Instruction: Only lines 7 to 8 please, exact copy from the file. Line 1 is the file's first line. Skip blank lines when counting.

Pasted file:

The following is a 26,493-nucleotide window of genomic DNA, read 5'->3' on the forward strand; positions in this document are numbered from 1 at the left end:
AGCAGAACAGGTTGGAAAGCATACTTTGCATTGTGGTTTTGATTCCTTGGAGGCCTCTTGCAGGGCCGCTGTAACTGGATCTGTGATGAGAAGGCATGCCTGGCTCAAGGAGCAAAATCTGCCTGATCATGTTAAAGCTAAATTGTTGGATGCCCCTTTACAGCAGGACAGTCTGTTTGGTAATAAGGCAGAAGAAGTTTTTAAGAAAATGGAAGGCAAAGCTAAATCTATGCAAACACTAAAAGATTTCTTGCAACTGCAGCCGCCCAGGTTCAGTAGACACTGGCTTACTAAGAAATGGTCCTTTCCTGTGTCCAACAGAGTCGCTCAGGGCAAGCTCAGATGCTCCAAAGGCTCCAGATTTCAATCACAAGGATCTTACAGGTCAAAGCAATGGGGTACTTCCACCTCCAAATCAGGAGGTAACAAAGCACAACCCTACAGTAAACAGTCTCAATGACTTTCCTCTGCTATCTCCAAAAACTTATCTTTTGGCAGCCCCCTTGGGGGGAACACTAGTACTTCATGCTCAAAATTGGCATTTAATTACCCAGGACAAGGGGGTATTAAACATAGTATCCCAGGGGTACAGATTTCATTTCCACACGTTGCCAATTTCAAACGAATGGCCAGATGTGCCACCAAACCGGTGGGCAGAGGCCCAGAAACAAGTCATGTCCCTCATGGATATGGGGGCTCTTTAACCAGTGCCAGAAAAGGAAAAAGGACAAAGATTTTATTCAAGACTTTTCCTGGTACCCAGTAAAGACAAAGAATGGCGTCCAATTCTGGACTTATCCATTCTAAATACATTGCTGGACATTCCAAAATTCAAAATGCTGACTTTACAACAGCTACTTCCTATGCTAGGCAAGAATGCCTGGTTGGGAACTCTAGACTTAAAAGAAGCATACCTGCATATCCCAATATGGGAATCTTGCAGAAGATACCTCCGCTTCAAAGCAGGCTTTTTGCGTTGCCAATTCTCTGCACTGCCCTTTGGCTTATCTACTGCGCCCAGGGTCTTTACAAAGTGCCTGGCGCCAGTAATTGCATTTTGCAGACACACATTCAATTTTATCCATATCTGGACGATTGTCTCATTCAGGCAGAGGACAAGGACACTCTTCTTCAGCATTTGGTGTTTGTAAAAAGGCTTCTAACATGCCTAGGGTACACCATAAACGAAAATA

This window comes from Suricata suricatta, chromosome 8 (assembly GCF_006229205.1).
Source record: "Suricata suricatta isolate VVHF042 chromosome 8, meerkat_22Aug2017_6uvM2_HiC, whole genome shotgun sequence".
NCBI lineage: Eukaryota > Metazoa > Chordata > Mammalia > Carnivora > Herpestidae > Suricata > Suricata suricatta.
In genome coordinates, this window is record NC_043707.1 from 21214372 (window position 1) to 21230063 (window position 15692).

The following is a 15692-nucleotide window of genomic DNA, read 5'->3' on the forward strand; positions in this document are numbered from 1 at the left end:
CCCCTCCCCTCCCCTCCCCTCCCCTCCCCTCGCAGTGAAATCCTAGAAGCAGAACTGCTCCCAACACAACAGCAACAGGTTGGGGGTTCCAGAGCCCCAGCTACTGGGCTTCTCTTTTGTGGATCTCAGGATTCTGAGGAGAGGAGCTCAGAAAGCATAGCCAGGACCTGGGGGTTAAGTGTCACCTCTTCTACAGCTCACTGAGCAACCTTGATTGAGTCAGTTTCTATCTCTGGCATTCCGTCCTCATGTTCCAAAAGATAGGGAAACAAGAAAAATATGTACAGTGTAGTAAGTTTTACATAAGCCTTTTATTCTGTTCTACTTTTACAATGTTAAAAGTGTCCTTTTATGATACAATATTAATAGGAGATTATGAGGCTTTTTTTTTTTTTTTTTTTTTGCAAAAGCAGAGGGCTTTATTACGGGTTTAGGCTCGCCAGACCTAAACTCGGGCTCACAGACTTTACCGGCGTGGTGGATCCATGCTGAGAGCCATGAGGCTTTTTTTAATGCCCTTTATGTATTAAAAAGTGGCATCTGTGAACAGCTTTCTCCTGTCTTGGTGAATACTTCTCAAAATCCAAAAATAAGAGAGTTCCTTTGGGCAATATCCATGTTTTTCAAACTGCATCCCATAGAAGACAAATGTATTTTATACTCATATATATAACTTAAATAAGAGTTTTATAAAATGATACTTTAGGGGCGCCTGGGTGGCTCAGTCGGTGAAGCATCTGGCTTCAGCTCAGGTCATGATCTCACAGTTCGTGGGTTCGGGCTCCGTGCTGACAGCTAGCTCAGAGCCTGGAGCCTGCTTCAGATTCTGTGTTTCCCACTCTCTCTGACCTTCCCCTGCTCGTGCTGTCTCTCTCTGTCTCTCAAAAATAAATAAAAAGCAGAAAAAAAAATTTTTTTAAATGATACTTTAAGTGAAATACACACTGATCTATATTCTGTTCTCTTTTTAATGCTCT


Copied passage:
The following is a 15692-nucleotide window of genomic DNA, read 5'->3' on the forward strand; positions in this document are numbered from 1 at the left end:
CCCCTCCCCTCCCCTCCCCTCCCCTCCCCTCGCAGTGAAATCCTAGAAGCAGAACTGCTCCCAACACAACAGCAACAGGTTGGGGGTTCCAGAGCCCCAGCTACTGGGCTTCTCTTTTGTGGATCTCAGGATTCTGAGGAGAGGAGCTCAGAAAGCATAGCCAGGACCTGGGGGTTAAGTGTCACCTCTTCTACAGCTCACTGAGCAACCTTGATTGAGTCAGTTTCTATCTCTGGCATTCCGTCCTCATGTTCCAAAAGATAGGGAAACAAGAAAAATATGTACAGTGTAGTAAGTTTTACATAAGCCTTTTATTCTGTTCTACTTTTACAATGTTAAAAGTGTCCTTTTATGATACAATATTAATAGGAGATTATGAGGCTTTTTTTTTTTTTTTTTTTTTGCAAAAGCAGAGGGCTTTATTACGGGTTTAGGCTCGCCAGACCTAAACTCGGGCTCACAGACTTTACCGGCGTGGTGGATCCATGCTGAGAGCCATGAGGCTTTTTTTAATGCCCTTTATGTATTAAAAAGTGGCATCTGTGAACAGCTTTCTCCTGTCTTGGTGAATACTTCTCAAAATCCAAAAATAAGAGAGTTCCTTTGGGCAATATCCATGTTTTTCAAACTGCATCCCATAGAAGACAAATGTATTTTATACTCATATATATAACTTAAATAAGAGTTTTATAAAATGATACTTTAGGGGCGCCTGGGTGGCTCAGTCGGTGAAGCATCTGGCTTCAGCTCAGGTCATGATCTCACAGTTCGTGGGTTCGGGCTCCGTGCTGACAGCTAGCTCAGAGCCTGGAGCCTGCTTCAGATTCTGTGTTTCCCACTCTCTCTGACCTTCCCCTGCTCGTGCTGTCTCTCTCTGTCTCTCAAAAATAAATAAAAAGCAGAAAAAAAAATTTTTTTAAATGATACTTTAAGTGAAATACACACTGATCTATATTCTGTTCTCTTTTTAATGCTCT